Bernstein & Feldman, P.A.

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June 2014 Archives

A push to bring back corner stores in Maryland

There is a movement in Remington to add a new zoning classification called "neighborhood commercial". This designation would allow property owners to turn residential properties into small corner stores or coffee shops that in theory would help to revive the community. In the 1940s, many neighborhoods had corner stores where residents could get a soda, buy groceries or simply chat with their neighbors.

Zoning issues blocks Renaissance festival's move

Fans of Renaissance fairs might be interested to know that the Maryland Renaissance Festival may not be moving to Lothian as hoped to accommodate its increasing attendance. A request was put in to move the event from Crownsville to Lothian where there would be around 100 more acres of space. Zoning approval for the festival was denied by a hearing officer of Anne Arundel County.

Huzzah, fair south Arundelers, Ren Fest willst not be in Lothian!

Success is sometimes not a blessing. The Maryland Renaissance Festival has become so popular over the past three decades that is has outgrown its site in Crownsville. Relocation, however, is a complicated process -- a complicated process that has just hit a major roadblock: Anne Arundel County's administrative hearing officer has denied the festival's request for a zoning exception that would have allowed it to move to what organizers thought would be a workable site.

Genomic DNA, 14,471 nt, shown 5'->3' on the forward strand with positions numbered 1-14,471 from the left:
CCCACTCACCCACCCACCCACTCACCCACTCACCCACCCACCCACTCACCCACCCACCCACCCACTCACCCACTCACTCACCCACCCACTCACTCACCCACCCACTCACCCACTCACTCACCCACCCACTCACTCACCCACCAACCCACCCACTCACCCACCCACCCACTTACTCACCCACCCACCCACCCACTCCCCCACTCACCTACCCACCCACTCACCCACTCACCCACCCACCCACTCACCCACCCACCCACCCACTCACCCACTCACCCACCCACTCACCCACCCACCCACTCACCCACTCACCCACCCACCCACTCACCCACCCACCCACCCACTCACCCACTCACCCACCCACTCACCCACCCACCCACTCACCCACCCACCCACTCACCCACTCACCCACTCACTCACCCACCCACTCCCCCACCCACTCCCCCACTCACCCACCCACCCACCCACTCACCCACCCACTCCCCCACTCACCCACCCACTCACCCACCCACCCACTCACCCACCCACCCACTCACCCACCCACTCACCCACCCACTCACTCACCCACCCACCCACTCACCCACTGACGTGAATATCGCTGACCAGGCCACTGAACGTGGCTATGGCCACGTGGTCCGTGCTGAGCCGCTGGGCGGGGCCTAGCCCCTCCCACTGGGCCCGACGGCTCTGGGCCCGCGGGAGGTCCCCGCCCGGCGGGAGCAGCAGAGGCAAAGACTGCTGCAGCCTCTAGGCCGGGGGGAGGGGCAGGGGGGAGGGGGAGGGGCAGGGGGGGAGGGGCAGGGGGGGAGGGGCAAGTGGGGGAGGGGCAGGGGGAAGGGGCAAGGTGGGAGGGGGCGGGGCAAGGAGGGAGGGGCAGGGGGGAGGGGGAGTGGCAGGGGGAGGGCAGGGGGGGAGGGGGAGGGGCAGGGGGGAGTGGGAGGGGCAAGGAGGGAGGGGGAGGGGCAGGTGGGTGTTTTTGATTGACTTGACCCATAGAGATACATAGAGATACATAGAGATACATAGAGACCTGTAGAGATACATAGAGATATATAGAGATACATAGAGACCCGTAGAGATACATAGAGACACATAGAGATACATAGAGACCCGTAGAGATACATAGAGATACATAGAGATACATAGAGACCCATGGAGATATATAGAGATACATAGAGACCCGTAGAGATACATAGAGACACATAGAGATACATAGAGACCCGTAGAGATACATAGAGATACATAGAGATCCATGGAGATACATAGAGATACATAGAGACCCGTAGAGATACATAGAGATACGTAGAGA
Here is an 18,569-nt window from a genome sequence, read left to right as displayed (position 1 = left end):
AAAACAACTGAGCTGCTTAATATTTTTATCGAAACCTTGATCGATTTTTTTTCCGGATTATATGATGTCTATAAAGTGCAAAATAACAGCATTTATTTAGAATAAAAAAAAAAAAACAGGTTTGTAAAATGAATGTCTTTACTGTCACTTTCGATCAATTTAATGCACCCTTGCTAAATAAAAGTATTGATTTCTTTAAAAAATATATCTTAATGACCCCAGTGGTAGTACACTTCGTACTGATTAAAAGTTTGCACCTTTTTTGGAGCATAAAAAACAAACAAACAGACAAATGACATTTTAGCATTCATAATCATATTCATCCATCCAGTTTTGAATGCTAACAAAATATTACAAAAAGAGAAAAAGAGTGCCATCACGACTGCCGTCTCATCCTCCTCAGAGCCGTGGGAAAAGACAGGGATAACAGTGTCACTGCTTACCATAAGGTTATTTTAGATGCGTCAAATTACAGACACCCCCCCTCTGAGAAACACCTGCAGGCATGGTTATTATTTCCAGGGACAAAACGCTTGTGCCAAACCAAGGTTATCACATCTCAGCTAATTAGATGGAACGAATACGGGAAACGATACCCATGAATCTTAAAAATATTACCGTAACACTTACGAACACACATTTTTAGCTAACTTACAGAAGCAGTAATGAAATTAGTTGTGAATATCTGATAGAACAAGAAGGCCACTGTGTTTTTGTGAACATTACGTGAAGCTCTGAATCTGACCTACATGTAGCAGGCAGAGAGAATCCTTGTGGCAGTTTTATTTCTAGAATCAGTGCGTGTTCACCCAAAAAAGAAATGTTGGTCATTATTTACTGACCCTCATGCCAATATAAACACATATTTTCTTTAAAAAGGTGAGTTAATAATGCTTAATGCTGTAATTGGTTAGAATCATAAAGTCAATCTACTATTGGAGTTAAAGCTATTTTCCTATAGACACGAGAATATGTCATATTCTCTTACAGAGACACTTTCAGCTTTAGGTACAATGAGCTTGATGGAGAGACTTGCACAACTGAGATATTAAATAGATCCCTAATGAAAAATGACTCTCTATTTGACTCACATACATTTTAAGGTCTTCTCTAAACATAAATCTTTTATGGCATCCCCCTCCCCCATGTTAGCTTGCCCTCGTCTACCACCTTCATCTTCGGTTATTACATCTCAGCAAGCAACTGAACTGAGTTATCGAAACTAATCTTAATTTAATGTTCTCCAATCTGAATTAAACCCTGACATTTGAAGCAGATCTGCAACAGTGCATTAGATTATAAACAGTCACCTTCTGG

Hark, fair south Arundelers, Ren Fest knocketh at zoning's gate

"There is no present or future -- only the past happening over and over again -- now. You can't get away from it." Eugene O'Neill made this observation in his play, "A Moon for the Misbegotten." It struck us that residents of Lothian in southern Anne Arundel County may have been thinking the same thing this week as they fought to keep the past, as interpreted by the Maryland Renaissance Festival, out of their backyards.

Chilies, like house guests, can be a real nuisance after a while p3

We are finishing up our discussion of the dispute between Sriracha sauce manufacturer Huy Fong Foods Inc. and its neighbors. When the dispute first made headlines, several states and cities invited the company to relocate from Irwindale, California, to their more hospitable environs. To the best of our knowledge, Maryland was not among the suitors, but Texas sent an entire delegation of state officials to meet with Huy Fong executives in May.